Thank you. It's a pleasure to be here and this is one of my favorite topics cuz it's, it's what I'm good at so that makes it easy for me to, you know, to, to go through. But I have a lot to cover. I've got some slides just to provide you a little bit of context, but I want to get quickly into the demo because that's the most interesting part of when you're doing and especially this is a light demo. I'm just hoping that my battery lasts for this because it's the virtual machines right now is sucking the death out of this thing. So I'm hoping it lasts for as long as we possibly can. But I hope you find this interesting. I wanna take you a bit of insights into the hacking world and how attackers basically look at, you know, when they get one foot in the organizations, how they go run elevating to ultimately getting domain administrator or root accounts and and ultimately causing devastation to organizations.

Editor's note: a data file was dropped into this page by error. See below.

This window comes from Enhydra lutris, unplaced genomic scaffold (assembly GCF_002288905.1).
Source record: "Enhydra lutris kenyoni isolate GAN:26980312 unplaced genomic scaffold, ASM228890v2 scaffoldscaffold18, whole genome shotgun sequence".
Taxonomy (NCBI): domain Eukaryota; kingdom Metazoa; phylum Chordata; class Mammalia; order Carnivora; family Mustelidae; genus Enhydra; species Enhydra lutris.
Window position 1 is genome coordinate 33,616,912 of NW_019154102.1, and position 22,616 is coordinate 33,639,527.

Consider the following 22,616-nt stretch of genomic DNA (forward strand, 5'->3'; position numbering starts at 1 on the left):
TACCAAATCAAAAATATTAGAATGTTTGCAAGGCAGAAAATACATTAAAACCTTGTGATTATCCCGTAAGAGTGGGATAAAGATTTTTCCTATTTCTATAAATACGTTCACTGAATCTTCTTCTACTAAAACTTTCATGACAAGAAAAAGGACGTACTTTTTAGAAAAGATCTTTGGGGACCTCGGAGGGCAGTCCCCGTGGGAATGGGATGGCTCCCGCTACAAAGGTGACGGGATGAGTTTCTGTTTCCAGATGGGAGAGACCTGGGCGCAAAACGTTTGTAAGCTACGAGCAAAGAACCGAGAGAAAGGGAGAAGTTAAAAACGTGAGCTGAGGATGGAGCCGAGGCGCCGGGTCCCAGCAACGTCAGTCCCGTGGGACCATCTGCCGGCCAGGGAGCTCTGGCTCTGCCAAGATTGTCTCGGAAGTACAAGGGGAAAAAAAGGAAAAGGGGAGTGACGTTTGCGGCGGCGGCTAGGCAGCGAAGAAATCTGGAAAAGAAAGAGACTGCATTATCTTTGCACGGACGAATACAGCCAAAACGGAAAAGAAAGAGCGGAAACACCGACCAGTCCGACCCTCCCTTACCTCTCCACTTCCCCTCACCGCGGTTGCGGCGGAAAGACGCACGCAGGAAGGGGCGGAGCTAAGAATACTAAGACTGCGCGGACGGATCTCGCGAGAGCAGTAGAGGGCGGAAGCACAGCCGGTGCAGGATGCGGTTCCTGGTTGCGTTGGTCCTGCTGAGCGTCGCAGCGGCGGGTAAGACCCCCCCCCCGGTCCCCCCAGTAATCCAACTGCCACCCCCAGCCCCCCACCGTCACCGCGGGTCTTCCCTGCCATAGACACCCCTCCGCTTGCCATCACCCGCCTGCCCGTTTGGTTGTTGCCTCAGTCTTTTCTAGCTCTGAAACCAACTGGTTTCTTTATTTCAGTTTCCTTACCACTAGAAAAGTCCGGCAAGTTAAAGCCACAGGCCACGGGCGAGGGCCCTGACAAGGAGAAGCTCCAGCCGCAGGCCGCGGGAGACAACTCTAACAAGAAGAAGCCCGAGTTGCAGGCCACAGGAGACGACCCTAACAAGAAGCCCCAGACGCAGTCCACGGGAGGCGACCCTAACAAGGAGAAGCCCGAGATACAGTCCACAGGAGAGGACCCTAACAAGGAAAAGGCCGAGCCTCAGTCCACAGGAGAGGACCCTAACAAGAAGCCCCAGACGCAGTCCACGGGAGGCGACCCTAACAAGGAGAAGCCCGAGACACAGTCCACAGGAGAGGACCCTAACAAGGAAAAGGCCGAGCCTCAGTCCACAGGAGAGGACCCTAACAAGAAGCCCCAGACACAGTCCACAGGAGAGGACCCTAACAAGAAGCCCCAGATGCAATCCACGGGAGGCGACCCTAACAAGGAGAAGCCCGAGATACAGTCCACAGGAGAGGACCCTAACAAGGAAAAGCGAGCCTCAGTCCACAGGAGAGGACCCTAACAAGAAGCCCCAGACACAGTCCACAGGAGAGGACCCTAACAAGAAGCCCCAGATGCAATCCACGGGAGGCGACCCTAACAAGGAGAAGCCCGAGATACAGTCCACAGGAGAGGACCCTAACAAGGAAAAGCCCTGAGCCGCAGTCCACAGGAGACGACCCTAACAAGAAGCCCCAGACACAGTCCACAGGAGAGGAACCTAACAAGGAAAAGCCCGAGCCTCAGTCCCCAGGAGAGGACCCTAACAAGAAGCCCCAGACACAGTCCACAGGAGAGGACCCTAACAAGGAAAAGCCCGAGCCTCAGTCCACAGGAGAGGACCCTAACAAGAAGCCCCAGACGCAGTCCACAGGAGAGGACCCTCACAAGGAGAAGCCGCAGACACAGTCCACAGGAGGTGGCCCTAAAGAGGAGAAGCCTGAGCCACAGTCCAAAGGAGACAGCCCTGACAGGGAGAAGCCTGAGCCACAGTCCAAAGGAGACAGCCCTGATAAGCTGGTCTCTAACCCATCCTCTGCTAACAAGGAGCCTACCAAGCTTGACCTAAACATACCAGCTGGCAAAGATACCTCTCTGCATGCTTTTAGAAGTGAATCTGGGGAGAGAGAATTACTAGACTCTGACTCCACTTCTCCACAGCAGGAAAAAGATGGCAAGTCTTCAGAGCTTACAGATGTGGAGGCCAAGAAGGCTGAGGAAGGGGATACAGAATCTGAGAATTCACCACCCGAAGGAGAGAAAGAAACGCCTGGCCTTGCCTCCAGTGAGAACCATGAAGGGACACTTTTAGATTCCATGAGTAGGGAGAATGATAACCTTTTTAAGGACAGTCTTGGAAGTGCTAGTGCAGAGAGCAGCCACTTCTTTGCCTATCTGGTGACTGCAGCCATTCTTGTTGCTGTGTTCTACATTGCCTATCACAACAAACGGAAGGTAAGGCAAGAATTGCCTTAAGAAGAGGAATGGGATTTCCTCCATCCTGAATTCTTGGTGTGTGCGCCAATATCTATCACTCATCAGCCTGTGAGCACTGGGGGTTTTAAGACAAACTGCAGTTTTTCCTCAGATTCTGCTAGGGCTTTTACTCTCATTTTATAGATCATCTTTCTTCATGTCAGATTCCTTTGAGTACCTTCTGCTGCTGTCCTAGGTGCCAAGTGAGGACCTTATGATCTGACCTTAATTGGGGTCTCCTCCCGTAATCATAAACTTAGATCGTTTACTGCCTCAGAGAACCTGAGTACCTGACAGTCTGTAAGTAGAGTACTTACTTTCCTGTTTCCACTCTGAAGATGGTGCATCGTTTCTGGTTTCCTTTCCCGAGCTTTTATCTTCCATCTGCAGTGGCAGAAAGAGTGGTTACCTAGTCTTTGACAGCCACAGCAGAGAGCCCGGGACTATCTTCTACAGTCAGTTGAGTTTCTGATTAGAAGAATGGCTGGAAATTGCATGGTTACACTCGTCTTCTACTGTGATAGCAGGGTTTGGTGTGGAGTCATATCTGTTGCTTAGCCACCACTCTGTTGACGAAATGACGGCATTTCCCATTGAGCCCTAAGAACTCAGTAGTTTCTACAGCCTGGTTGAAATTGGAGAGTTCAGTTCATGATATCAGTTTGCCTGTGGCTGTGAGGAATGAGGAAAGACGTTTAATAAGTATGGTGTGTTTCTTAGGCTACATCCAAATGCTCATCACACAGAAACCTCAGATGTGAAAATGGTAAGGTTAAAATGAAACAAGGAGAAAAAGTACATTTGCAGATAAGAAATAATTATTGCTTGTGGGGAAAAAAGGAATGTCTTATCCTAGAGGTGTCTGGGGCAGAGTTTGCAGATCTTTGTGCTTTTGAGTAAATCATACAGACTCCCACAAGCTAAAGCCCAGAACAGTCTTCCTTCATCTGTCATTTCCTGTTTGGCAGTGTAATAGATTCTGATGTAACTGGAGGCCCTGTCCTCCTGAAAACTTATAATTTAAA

So one of the things that attackers want to go after is high privilege accounts. That's what they target. And if you look at a lot of the actually major incidents, these data accounts that make the difference because they make a big difference because when an attacker gains access to a privileged account, it allows them to move around the network to discover the sensitive areas of the network and devices and applications and to cause as much devastation as possible. That's why they want these accounts. They might sit in your organizations with a standard account for months. I've seen attacks where they've actually been in the organization for more than a year, just as a standard user waiting for the moment for an exploit of vulnerability, a you know, misconfigured system in order to jump to a privilege account when they have access to a privilege account, you're at the moment where it's hours before a disaster will help into your organization.